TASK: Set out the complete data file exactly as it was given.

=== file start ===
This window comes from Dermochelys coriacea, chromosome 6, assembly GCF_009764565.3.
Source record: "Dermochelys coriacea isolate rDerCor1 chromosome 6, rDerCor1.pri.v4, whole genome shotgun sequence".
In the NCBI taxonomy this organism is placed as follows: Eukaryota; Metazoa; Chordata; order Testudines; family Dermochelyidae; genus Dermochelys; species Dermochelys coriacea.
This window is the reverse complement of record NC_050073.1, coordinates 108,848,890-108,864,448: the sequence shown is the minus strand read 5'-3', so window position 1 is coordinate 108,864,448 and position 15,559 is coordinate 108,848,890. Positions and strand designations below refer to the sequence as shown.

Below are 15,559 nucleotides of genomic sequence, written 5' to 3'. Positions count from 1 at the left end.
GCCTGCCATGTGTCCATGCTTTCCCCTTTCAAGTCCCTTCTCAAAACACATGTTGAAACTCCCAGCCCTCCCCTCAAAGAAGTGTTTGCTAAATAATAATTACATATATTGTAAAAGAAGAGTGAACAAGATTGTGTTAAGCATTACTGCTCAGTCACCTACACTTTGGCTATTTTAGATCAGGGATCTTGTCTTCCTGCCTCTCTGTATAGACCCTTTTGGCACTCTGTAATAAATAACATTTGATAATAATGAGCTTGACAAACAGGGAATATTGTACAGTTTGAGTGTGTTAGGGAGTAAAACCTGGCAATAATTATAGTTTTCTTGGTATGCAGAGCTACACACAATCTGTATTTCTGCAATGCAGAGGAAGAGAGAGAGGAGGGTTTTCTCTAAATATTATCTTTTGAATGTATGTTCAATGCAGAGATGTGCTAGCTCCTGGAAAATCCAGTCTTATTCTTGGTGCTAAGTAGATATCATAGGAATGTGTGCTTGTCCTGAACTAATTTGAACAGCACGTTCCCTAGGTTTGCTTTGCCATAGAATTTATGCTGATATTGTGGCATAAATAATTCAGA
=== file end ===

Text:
This window comes from Dermochelys coriacea, chromosome 6, assembly GCF_009764565.3.
Source record: "Dermochelys coriacea isolate rDerCor1 chromosome 6, rDerCor1.pri.v4, whole genome shotgun sequence".
In the NCBI taxonomy this organism is placed as follows: Eukaryota; Metazoa; Chordata; order Testudines; family Dermochelyidae; genus Dermochelys; species Dermochelys coriacea.
This window is the reverse complement of record NC_050073.1, coordinates 108,848,890-108,864,448: the sequence shown is the minus strand read 5'-3', so window position 1 is coordinate 108,864,448 and position 15,559 is coordinate 108,848,890. Positions and strand designations below refer to the sequence as shown.

Below are 15,559 nucleotides of genomic sequence, written 5' to 3'. Positions count from 1 at the left end.
GCCTGCCATGTGTCCATGCTTTCCCCTTTCAAGTCCCTTCTCAAAACACATGTTGAAACTCCCAGCCCTCCCCTCAAAGAAGTGTTTGCTAAATAATAATTACATATATTGTAAAAGAAGAGTGAACAAGATTGTGTTAAGCATTACTGCTCAGTCACCTACACTTTGGCTATTTTAGATCAGGGATCTTGTCTTCCTGCCTCTCTGTATAGACCCTTTTGGCACTCTGTAATAAATAACATTTGATAATAATGAGCTTGACAAACAGGGAATATTGTACAGTTTGAGTGTGTTAGGGAGTAAAACCTGGCAATAATTATAGTTTTCTTGGTATGCAGAGCTACACACAATCTGTATTTCTGCAATGCAGAGGAAGAGAGAGAGGAGGGTTTTCTCTAAATATTATCTTTTGAATGTATGTTCAATGCAGAGATGTGCTAGCTCCTGGAAAATCCAGTCTTATTCTTGGTGCTAAGTAGATATCATAGGAATGTGTGCTTGTCCTGAACTAATTTGAACAGCACGTTCCCTAGGTTTGCTTTGCCATAGAATTTATGCTGATATTGTGGCATAAATAATTCAGA